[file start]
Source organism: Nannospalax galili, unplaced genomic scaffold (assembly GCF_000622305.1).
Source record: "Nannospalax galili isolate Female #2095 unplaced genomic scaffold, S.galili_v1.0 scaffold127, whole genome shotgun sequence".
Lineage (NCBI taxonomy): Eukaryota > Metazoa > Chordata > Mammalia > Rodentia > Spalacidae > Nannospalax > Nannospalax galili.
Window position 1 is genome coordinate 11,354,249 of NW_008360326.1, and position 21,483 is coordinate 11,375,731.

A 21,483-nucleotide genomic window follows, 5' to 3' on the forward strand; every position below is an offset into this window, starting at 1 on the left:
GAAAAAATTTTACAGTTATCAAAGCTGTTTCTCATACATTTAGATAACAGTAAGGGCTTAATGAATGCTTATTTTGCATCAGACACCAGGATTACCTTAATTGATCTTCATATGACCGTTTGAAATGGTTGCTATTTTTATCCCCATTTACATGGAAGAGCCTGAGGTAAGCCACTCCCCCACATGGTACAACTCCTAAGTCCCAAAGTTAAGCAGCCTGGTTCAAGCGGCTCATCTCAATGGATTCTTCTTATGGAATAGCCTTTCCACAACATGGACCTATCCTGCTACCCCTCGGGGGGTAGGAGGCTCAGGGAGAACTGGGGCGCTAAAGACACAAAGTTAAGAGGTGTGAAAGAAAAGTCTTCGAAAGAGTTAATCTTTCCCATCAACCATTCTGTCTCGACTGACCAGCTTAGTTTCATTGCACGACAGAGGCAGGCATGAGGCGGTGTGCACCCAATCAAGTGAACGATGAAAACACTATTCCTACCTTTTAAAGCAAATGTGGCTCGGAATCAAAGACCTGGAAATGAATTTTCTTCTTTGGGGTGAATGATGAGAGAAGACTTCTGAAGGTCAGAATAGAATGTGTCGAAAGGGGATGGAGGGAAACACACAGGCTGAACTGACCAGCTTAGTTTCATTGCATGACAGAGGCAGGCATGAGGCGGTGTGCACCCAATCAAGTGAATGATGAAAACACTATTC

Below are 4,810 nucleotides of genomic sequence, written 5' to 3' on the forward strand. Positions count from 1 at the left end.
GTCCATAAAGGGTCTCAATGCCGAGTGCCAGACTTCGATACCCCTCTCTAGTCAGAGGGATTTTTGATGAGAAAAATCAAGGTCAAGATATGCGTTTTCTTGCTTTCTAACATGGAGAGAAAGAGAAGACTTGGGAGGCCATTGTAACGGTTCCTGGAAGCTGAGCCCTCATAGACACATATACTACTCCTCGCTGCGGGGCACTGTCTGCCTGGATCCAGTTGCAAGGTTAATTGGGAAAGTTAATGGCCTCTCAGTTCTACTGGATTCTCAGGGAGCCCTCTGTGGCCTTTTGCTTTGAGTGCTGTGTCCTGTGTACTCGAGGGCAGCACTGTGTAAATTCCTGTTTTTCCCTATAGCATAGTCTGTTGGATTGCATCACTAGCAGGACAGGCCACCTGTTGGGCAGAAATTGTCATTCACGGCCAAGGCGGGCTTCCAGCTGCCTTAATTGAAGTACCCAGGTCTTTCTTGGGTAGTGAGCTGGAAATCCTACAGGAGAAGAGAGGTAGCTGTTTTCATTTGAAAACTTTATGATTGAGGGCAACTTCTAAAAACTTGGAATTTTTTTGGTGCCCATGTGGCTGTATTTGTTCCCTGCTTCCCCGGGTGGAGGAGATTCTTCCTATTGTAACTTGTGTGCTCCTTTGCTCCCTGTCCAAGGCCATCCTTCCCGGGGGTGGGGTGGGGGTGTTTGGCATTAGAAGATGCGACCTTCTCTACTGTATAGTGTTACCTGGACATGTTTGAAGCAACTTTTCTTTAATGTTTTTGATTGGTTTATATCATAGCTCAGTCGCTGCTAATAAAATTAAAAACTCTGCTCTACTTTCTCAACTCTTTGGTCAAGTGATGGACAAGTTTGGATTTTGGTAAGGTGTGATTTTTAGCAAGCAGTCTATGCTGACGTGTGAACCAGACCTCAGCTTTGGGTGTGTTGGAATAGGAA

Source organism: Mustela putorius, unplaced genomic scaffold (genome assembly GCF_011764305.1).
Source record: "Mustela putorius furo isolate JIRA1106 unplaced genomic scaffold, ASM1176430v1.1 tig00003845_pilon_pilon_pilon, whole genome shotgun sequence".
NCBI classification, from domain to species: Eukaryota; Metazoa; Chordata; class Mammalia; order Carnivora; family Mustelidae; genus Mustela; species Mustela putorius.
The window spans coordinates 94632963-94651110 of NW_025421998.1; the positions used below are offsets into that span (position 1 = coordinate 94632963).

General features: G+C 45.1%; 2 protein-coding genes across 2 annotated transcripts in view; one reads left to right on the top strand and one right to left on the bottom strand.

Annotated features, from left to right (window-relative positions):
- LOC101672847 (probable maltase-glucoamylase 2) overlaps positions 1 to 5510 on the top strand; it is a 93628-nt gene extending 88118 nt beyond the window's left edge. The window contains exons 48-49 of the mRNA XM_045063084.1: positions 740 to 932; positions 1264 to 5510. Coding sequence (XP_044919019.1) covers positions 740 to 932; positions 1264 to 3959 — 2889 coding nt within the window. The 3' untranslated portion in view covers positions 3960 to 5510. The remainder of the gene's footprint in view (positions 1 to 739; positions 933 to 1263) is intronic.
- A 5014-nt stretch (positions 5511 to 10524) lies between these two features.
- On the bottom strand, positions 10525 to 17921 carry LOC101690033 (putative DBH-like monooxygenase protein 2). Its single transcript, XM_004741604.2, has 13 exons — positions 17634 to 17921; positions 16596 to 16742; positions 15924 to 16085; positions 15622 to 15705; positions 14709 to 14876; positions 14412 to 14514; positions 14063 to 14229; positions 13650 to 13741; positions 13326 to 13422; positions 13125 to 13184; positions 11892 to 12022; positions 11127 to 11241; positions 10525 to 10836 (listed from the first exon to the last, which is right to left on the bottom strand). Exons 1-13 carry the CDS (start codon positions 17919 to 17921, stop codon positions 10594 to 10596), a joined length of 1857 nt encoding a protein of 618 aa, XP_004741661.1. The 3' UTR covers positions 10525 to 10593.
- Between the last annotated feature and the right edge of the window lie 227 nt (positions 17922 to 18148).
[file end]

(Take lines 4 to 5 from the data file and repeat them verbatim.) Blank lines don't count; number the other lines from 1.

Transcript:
Window position 1 is genome coordinate 11,354,249 of NW_008360326.1, and position 21,483 is coordinate 11,375,731.

A 21,483-nucleotide genomic window follows, 5' to 3' on the forward strand; every position below is an offset into this window, starting at 1 on the left: